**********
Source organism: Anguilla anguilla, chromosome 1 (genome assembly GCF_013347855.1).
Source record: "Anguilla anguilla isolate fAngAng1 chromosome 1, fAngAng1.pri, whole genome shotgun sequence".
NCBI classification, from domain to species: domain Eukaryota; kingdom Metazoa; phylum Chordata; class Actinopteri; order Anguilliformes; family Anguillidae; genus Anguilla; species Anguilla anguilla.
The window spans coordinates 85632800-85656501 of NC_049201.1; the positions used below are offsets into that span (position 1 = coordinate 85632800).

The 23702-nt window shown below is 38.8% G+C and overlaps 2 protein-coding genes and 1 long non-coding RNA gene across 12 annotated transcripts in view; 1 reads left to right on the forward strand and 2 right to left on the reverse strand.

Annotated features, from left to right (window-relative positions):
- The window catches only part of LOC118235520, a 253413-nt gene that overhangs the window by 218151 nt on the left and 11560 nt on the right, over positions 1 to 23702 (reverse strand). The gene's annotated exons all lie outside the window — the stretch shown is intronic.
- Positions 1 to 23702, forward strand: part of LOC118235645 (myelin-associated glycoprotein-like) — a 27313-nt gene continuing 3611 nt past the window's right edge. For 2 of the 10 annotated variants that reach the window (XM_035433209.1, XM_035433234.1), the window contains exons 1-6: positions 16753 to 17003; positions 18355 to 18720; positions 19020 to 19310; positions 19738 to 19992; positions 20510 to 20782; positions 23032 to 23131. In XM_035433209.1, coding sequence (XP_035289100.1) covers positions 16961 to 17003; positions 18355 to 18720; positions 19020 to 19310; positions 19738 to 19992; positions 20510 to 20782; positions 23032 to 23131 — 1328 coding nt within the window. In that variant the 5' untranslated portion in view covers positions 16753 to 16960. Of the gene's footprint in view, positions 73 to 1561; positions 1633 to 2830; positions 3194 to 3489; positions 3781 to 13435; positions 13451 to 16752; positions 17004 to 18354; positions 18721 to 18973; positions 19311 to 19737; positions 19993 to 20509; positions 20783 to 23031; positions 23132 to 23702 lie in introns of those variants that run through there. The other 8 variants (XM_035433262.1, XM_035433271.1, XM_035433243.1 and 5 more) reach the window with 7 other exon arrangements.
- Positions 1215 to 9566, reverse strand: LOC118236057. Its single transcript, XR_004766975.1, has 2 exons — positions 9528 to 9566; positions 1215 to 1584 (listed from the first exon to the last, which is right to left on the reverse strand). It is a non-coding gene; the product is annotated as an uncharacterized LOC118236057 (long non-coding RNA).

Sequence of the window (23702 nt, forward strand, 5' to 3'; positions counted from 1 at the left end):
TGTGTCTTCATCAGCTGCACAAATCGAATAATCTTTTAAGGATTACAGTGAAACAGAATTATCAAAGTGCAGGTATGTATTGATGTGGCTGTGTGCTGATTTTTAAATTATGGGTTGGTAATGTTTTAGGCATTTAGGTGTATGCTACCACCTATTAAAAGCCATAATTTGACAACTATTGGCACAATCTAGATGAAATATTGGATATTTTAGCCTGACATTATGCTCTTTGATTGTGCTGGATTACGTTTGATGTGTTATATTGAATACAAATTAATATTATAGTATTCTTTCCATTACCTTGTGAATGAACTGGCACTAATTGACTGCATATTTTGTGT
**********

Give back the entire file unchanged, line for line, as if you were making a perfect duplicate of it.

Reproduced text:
Source organism: Anguilla anguilla, chromosome 1 (genome assembly GCF_013347855.1).
Source record: "Anguilla anguilla isolate fAngAng1 chromosome 1, fAngAng1.pri, whole genome shotgun sequence".
NCBI classification, from domain to species: domain Eukaryota; kingdom Metazoa; phylum Chordata; class Actinopteri; order Anguilliformes; family Anguillidae; genus Anguilla; species Anguilla anguilla.
The window spans coordinates 85632800-85656501 of NC_049201.1; the positions used below are offsets into that span (position 1 = coordinate 85632800).

The 23702-nt window shown below is 38.8% G+C and overlaps 2 protein-coding genes and 1 long non-coding RNA gene across 12 annotated transcripts in view; 1 reads left to right on the forward strand and 2 right to left on the reverse strand.

Annotated features, from left to right (window-relative positions):
- The window catches only part of LOC118235520, a 253413-nt gene that overhangs the window by 218151 nt on the left and 11560 nt on the right, over positions 1 to 23702 (reverse strand). The gene's annotated exons all lie outside the window — the stretch shown is intronic.
- Positions 1 to 23702, forward strand: part of LOC118235645 (myelin-associated glycoprotein-like) — a 27313-nt gene continuing 3611 nt past the window's right edge. For 2 of the 10 annotated variants that reach the window (XM_035433209.1, XM_035433234.1), the window contains exons 1-6: positions 16753 to 17003; positions 18355 to 18720; positions 19020 to 19310; positions 19738 to 19992; positions 20510 to 20782; positions 23032 to 23131. In XM_035433209.1, coding sequence (XP_035289100.1) covers positions 16961 to 17003; positions 18355 to 18720; positions 19020 to 19310; positions 19738 to 19992; positions 20510 to 20782; positions 23032 to 23131 — 1328 coding nt within the window. In that variant the 5' untranslated portion in view covers positions 16753 to 16960. Of the gene's footprint in view, positions 73 to 1561; positions 1633 to 2830; positions 3194 to 3489; positions 3781 to 13435; positions 13451 to 16752; positions 17004 to 18354; positions 18721 to 18973; positions 19311 to 19737; positions 19993 to 20509; positions 20783 to 23031; positions 23132 to 23702 lie in introns of those variants that run through there. The other 8 variants (XM_035433262.1, XM_035433271.1, XM_035433243.1 and 5 more) reach the window with 7 other exon arrangements.
- Positions 1215 to 9566, reverse strand: LOC118236057. Its single transcript, XR_004766975.1, has 2 exons — positions 9528 to 9566; positions 1215 to 1584 (listed from the first exon to the last, which is right to left on the reverse strand). It is a non-coding gene; the product is annotated as an uncharacterized LOC118236057 (long non-coding RNA).

Sequence of the window (23702 nt, forward strand, 5' to 3'; positions counted from 1 at the left end):
TGTGTCTTCATCAGCTGCACAAATCGAATAATCTTTTAAGGATTACAGTGAAACAGAATTATCAAAGTGCAGGTATGTATTGATGTGGCTGTGTGCTGATTTTTAAATTATGGGTTGGTAATGTTTTAGGCATTTAGGTGTATGCTACCACCTATTAAAAGCCATAATTTGACAACTATTGGCACAATCTAGATGAAATATTGGATATTTTAGCCTGACATTATGCTCTTTGATTGTGCTGGATTACGTTTGATGTGTTATATTGAATACAAATTAATATTATAGTATTCTTTCCATTACCTTGTGAATGAACTGGCACTAATTGACTGCATATTTTGTGT